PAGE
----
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Choptensils Shorts: “Brown Expats” and “The New Year”

February 13, 2010

I always have ideas of topics and situations I want to write on, but I only get to them about half the time (or less); so – to get some more topics out there (hopefully for discussion), I’m going to start writing up some “Choptensils Shorts” – i.e. “Topics I want to touch on/things to consider but I’m too busy (or lazy) to cover in a full post.” Enjoy.

“Brown Expats”

So I basically do my best to avoid expats while I’m out here. When I meet them, I’m perfectly friendly, but I’m not so open to catching up later or following up, whereas I go out of my way to meet more Chinese folks and hang out with them. Cool. I didn’t come here to meet other foreigners, right?

Well, except it’s more like I have a chip on my shoulder about the white expats, specifically. Because, see – I met a Mexican expat the other day, and I was all about hanging out with him more. I was chatting with him today, and I was thinking that it would be cool to try to do hang out for real or something; think it would be cool to pick his brain a little bit about a different version of expat life out here. And – I’ll be honest – I just liked him better than most of the other expats I met.

But that’s kind of f-ed up, when you really look at it, right? I probably gave him more of a real chance to not annoy me than I would a white guy out here. He’s dating a Chinese woman, too . . . So what’s with the double-standard? Why do I think of white people as “expats” and brown folks as something different? Granted, the darker shades bring a different kind of privilege here – not so blatant and colonial in background as white folks inherently bring – but come on – privileged they are. And I am, too.

At the same time, it isn’t too different than who I find myself most comfortable with (at least upon first meeting) back in the States. And, certainly, white folks tend to hang mostly with white folks, so is it all that different? I don’t know. Something to think on, for sure, though.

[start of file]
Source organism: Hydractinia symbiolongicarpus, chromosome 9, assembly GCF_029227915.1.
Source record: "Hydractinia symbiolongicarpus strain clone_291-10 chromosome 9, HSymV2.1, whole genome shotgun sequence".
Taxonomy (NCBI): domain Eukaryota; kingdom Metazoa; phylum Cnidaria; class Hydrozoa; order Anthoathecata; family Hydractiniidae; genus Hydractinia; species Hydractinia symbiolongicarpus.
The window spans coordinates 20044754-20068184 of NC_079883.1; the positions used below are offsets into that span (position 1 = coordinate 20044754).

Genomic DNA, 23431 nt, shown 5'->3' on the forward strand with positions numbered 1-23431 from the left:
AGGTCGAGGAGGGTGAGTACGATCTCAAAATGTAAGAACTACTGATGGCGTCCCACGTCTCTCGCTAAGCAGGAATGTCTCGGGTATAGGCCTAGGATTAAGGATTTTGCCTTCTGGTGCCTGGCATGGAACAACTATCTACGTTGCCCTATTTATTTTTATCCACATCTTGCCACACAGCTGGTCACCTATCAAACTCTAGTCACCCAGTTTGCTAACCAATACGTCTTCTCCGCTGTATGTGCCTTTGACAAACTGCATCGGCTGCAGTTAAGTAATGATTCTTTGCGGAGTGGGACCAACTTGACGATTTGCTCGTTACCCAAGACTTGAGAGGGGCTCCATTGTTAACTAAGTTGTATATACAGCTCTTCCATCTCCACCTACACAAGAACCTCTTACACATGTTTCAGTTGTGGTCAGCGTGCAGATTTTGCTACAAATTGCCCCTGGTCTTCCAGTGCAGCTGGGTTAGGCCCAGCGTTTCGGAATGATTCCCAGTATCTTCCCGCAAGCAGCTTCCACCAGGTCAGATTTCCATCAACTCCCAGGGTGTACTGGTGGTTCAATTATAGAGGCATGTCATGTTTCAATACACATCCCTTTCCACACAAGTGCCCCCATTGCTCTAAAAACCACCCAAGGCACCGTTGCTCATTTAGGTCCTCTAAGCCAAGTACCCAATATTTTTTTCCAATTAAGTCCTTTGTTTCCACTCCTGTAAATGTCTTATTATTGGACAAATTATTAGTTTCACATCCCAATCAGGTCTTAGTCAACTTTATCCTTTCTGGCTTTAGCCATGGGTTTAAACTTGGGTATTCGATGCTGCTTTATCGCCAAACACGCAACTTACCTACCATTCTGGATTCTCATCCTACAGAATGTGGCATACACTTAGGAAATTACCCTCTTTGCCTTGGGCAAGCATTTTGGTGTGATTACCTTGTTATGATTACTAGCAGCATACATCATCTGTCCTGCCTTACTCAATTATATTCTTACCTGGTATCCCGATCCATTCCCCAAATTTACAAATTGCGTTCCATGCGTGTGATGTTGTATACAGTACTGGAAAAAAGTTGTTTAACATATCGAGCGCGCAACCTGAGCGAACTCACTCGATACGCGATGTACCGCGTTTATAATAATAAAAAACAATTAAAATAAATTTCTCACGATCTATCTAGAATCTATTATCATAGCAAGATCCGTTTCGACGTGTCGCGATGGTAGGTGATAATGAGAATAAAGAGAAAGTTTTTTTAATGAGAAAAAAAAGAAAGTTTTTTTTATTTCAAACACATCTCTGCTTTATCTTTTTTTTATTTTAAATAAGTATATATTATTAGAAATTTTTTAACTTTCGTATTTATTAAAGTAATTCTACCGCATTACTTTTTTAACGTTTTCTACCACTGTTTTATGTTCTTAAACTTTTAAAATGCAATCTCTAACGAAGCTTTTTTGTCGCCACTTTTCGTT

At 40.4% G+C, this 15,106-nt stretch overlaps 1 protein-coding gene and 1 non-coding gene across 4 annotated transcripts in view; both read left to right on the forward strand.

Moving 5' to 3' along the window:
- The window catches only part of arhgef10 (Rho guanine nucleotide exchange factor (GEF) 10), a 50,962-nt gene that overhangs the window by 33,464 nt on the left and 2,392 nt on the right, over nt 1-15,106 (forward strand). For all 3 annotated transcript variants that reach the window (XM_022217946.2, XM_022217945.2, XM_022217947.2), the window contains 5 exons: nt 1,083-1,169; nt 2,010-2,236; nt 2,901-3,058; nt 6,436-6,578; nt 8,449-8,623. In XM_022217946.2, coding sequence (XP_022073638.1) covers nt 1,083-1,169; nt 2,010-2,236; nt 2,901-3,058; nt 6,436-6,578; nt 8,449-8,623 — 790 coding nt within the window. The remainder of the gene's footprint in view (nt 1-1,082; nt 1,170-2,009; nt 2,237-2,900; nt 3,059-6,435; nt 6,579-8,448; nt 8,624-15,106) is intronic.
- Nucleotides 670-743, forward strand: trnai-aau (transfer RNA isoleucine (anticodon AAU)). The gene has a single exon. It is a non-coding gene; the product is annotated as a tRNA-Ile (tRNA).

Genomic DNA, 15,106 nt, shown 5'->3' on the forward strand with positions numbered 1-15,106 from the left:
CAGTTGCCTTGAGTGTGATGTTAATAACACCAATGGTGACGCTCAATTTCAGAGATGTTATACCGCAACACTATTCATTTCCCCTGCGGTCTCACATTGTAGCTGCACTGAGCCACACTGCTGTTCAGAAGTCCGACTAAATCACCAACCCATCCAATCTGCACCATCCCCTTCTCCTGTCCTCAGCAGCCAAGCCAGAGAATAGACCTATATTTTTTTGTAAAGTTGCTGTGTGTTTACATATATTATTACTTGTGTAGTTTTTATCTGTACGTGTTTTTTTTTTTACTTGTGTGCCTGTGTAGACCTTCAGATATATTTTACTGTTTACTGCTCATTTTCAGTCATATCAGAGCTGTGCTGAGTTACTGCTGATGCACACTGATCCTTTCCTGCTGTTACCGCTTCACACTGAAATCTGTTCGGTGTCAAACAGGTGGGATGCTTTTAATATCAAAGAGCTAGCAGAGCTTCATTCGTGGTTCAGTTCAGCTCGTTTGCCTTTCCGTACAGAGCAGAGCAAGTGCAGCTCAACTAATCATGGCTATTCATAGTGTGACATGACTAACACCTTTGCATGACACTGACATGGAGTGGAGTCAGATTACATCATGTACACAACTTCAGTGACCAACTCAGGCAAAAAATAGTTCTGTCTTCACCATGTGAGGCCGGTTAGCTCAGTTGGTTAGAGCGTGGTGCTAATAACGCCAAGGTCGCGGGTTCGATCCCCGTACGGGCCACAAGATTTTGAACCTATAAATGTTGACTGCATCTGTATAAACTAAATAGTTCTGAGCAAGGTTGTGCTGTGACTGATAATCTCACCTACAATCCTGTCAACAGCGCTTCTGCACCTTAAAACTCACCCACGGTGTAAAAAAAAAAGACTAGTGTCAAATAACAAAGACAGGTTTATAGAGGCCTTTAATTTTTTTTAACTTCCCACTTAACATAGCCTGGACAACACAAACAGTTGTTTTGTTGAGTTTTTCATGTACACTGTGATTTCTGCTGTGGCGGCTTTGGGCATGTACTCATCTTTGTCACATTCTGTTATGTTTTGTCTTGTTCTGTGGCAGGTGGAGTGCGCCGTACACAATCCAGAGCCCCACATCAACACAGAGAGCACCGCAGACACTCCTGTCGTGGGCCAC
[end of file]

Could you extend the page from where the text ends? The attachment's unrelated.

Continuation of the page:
“Learning About a Culture When They Aren’t Around”

I had a subway car pretty much to myself today (three other people). From my vantage point, I couldn’t see a single soul standing. To say that’s uncommon out here is to drastically downplay the phenomenon. It was downright eerie. In this country of 1.3 billion people, the concept of everybody getting a seat on public transportation is one I hadn’t considered until today.

Because everybody’s home with their families. It’s Chinese New Year’s Eve (obviously, they don’t call it “Chinese” New Year’s out here . .. in fact, most don’t call it “New Year” – it’s “Spring Festival”) and everybody is at home. And nobody was out at all today. It was really cool. People take it (and family) seriously, and it was nice to see that. Seeing everything shut down, the streets clear up . . . I’m excited for this one – a long way from last year.

That being the case, I just wanted to touch on that and move on – I’ve got better things to do this particular New Year/Spring Festival than to be blogging with the likes of you all . . .

They say how you begin the year is a sign of the rest of it, so – I wish you all a happy, safe, and healthy New Year; and I hope tomorrow starts off with understanding, patience, and inspiration. Let’s get this next year started off right and blow through ignorance and injustice like a Tiger through a chicken farm . . .

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